If you’d rather have someone else take care of enabling GZIP for you, get in touch with your web host and ask them to do it for you. Enabling GZIP is a simple process that should only take your host 5 minutes to set up. If you work with a reputable host, GZIP should be part of their standard service.
2. Use a Plugin
We’re talking WordPress here, so of course there’s a plugin that can take care of GZIP for you. In fact, there are a few different free and premium options.
The Check and Enable GZIP compression, which I mentioned earlier, also lets you turn GZIP or and off from the WordPress dashboard. Before you dive into using this free option, I recommend having a read over the reviews to decide if it’s for you. I suggest testing it on your staging site first.
Most caching plugins come with GZIP support built-in. WP Rocket, for example, adds GZIP compression rules to your .htaccess file automatically using the mod_deflate module (for Apache sites). So if you’re using WP Rocket, you don’t have to do anything—GZIP is already enabled and working on your site!
GZIP compression is completely automated in WP Rocket; it doesn’t appear in the plugin’s settings, but quietly works its magic under the hood to make your site faster.
3. Enable GZIP Compression on Apache
If your site is hosted on a shared server, you can add the following code to your .htaccess file. You’ll find this file in the root folder of your site using cPanel, FTP, or whatever method you use to access your site’s files.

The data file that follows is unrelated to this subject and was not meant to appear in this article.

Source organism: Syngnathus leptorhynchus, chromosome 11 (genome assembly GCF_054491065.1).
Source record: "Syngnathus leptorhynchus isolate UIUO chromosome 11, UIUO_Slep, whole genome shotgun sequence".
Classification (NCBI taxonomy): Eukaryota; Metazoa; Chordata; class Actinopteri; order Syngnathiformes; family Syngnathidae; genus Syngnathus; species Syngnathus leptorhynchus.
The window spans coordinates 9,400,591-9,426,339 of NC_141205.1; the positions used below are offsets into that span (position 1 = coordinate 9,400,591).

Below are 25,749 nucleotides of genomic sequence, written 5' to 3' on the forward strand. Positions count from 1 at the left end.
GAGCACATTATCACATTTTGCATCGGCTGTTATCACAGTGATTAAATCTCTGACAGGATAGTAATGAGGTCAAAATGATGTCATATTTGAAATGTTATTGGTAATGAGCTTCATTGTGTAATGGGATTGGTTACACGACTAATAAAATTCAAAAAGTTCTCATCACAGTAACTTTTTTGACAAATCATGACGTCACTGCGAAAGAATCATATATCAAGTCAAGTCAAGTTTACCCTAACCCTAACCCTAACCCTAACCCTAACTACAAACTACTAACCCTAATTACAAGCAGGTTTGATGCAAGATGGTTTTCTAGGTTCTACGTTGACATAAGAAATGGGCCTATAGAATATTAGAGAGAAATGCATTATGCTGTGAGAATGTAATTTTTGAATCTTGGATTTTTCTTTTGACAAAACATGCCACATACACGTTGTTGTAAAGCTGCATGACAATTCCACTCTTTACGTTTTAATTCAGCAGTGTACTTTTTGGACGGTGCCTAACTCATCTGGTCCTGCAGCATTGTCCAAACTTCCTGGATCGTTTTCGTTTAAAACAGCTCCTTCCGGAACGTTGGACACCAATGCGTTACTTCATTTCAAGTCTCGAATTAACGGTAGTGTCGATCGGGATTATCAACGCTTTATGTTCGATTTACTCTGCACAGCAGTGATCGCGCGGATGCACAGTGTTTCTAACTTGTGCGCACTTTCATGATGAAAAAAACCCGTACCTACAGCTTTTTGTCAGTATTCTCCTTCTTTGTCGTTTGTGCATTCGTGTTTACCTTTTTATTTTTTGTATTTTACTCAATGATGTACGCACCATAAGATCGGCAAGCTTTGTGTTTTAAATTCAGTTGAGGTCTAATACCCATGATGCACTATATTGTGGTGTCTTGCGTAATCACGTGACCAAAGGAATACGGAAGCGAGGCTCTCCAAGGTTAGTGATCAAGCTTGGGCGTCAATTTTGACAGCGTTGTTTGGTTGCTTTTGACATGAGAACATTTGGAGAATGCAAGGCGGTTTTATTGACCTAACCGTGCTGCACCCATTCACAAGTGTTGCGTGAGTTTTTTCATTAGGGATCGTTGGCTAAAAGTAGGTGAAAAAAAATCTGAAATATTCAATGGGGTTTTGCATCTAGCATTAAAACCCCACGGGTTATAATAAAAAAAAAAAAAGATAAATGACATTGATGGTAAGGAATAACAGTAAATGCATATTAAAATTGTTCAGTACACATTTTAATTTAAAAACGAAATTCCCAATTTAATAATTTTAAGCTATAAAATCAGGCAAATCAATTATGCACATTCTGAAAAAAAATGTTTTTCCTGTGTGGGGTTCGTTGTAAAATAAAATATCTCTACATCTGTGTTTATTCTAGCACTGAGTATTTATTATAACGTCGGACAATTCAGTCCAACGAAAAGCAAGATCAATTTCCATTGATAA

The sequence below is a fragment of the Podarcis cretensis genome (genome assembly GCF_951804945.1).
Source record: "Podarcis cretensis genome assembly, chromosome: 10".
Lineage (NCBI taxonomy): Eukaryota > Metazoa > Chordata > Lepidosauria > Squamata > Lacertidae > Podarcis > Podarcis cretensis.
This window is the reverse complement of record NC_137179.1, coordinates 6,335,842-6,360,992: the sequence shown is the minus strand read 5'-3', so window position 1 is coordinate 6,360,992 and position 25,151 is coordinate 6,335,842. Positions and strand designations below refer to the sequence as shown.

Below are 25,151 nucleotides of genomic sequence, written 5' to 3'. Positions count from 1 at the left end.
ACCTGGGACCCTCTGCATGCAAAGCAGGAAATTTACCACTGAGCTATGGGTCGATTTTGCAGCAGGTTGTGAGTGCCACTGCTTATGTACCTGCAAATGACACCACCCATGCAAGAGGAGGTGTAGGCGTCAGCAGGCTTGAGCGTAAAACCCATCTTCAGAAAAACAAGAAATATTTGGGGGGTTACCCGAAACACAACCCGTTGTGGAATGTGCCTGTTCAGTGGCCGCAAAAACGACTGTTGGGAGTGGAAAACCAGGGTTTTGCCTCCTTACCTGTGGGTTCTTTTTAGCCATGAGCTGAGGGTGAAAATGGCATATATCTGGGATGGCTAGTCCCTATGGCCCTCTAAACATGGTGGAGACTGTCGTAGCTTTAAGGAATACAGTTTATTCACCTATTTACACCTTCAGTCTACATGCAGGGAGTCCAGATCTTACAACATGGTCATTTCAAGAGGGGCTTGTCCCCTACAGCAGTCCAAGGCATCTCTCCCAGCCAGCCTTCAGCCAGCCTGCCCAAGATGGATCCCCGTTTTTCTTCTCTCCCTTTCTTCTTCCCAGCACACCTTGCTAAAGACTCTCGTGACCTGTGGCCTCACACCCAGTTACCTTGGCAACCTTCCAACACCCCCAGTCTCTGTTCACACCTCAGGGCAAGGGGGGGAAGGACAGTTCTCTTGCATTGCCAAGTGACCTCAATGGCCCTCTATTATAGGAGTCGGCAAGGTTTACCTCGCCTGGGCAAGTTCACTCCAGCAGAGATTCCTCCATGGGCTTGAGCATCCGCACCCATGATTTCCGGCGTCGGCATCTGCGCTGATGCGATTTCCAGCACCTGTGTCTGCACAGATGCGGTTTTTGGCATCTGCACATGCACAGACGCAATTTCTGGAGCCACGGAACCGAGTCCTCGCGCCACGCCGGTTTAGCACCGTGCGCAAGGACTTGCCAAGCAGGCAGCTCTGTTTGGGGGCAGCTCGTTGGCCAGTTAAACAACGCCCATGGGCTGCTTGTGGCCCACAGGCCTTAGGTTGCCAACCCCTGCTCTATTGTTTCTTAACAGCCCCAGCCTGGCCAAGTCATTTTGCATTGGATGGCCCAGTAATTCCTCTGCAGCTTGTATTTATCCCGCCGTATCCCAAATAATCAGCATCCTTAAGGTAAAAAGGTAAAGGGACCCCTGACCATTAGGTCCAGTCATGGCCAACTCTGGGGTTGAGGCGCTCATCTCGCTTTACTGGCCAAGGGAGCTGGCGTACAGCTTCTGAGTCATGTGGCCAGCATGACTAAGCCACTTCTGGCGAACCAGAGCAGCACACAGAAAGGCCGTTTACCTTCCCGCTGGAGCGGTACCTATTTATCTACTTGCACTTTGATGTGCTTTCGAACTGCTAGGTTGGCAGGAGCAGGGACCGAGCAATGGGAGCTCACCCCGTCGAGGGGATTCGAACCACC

Make sure you add the code above after any other directives that are already in your .htaccess file. Thanks to GTmetrix for the above code.
4. Enable GZIP Compression on NGINX
If your site is hosted on an NGINX server, enabling GZIP compression is super easy. Simply open up your nginx.conf file and add the following directive:
GZIP might already be enabled, so scroll through the file first and check before making any changes.
For more on how to configure compression and decompression on NGINX, check out this handy guide on the NGINX site. There’s also a great tutorial on how to fine-tune GZIP for NGINX on the TechRepublic site.
5. Enable GZIP Compression on IIS
If your site is hosted on a server running IIS, follow these instructions in the Microsoft TechNet document to enable compression.
While there are many ways to improve the performance of your WordPress site, enabling GZIP compression is one of the easiest to implement. Simply switching it on can instantly help decrease the size of your files, get your content to your visitors faster, and improve Core Web Vitals’ performance.
GZIP has been around for 20 years so you shouldn’t have a problem getting it to work with any modern browser. You’ll just need to check that it’s available with your hosting. Not sure if your site is using GZIP already? You can use any of the verification methods I’ve listed above to see if it’s working.
If you have WP Rocket activated on your site, GZIP is already enabled and working under the hood to speed up your site. As I mentioned, there are no settings for this feature in the plugin—it’s completely automated.
If you have any questions about GZIP compression or any of the methods mentioned in this article, leave a comment below!